Adam Bosworth: So I’m just gonna talk briefly. Amazon announced something called Open Search RSS a couple of weeks ago. And what Open Search RSS is is that their query engine will actually go. You can give it a little thing and say here if you give me a query and a URL that looks like this I’ll give you back RSS and if you do this they will incorporate it into their search engine. They will let you therefore show your used motorcycles or your books in your garage or anything else you want to be searchable. Now not everyone is going to want to search for used motorcycles. They have a model which frankly I think needs some work for how you decide which things you want to search over but they provided a model for directly plugging any data you want in. And I’m here to tell you that any programmer that can write a web page. (Apparently this is a tougher town than the prior speaker, maybe it was the content.)

Adam Bosworth: Anyone who wants content, and to author content can do this if you can write a web page you can serve up the RSS feed for Amazon what the Atom guys did is they also said sometimes you’d like to actually change the data. You might actually want to put in a new motorcycle. You might want to delete a motorcycle because it’s already been sold. You might want to actually replace the motorcycle descriptions because it turns out that it was hit in a large car crash with a smart car and while the smart car did worse the motorcycle is still damaged. You know whatever it is you want to do. You may want to be able to do backwards.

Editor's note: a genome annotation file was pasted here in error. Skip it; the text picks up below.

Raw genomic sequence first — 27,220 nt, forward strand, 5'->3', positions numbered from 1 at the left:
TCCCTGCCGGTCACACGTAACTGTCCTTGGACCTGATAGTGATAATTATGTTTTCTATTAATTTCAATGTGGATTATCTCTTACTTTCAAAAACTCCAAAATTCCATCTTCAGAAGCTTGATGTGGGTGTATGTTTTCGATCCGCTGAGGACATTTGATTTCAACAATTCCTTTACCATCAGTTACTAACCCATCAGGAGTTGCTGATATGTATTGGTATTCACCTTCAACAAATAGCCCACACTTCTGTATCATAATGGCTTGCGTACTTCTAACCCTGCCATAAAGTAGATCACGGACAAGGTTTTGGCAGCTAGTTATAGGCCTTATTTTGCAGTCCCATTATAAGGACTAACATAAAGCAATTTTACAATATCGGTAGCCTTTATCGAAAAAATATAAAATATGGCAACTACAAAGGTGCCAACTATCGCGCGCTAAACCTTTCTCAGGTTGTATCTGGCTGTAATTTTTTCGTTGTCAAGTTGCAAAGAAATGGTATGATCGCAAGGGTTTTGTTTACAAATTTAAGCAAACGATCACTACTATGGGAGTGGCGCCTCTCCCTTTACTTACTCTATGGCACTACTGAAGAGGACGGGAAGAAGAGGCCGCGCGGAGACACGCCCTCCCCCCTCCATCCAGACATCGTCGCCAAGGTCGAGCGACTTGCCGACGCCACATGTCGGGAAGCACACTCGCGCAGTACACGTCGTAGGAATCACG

Adam Bosworth: In short you may want to say it’s not a read-only database. So there’s some extensions that we would need even over Atom and we’ve been looking at them but this is a very very simple way to talk about things over the web. I just mentioned this. This is the Amazon thing. Basically you give them a little thing and you say “here’s the URL to give me, here’s where you typed the text words and here’s how you say which page I want and how many roads I want” and then they’ll automatically feed that into the UI.